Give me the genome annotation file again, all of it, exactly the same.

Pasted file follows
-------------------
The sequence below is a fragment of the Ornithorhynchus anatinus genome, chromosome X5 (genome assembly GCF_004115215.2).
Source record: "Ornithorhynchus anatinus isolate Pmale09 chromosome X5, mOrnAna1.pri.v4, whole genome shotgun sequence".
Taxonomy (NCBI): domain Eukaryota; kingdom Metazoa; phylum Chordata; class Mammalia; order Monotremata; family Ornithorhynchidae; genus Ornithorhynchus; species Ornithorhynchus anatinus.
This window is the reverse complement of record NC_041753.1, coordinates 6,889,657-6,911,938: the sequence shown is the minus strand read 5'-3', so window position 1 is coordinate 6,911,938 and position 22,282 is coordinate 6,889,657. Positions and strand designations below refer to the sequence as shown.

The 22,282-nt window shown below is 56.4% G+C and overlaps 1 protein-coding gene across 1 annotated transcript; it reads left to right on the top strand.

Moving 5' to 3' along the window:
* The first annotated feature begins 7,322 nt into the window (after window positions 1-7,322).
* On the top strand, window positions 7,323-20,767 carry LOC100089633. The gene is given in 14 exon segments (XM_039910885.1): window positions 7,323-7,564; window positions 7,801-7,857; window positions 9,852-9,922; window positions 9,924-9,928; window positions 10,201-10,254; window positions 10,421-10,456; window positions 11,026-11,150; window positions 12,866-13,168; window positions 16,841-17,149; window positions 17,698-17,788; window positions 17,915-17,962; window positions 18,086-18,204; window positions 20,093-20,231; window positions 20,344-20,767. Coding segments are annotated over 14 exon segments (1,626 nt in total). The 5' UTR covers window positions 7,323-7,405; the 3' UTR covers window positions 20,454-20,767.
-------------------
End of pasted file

The sequence below is a fragment of the Ornithorhynchus anatinus genome, chromosome X5 (genome assembly GCF_004115215.2).
Source record: "Ornithorhynchus anatinus isolate Pmale09 chromosome X5, mOrnAna1.pri.v4, whole genome shotgun sequence".
Taxonomy (NCBI): domain Eukaryota; kingdom Metazoa; phylum Chordata; class Mammalia; order Monotremata; family Ornithorhynchidae; genus Ornithorhynchus; species Ornithorhynchus anatinus.
This window is the reverse complement of record NC_041753.1, coordinates 6,889,657-6,911,938: the sequence shown is the minus strand read 5'-3', so window position 1 is coordinate 6,911,938 and position 22,282 is coordinate 6,889,657. Positions and strand designations below refer to the sequence as shown.

The 22,282-nt window shown below is 56.4% G+C and overlaps 1 protein-coding gene across 1 annotated transcript; it reads left to right on the top strand.

Moving 5' to 3' along the window:
* The first annotated feature begins 7,322 nt into the window (after window positions 1-7,322).
* On the top strand, window positions 7,323-20,767 carry LOC100089633. The gene is given in 14 exon segments (XM_039910885.1): window positions 7,323-7,564; window positions 7,801-7,857; window positions 9,852-9,922; window positions 9,924-9,928; window positions 10,201-10,254; window positions 10,421-10,456; window positions 11,026-11,150; window positions 12,866-13,168; window positions 16,841-17,149; window positions 17,698-17,788; window positions 17,915-17,962; window positions 18,086-18,204; window positions 20,093-20,231; window positions 20,344-20,767. Coding segments are annotated over 14 exon segments (1,626 nt in total). The 5' UTR covers window positions 7,323-7,405; the 3' UTR covers window positions 20,454-20,767.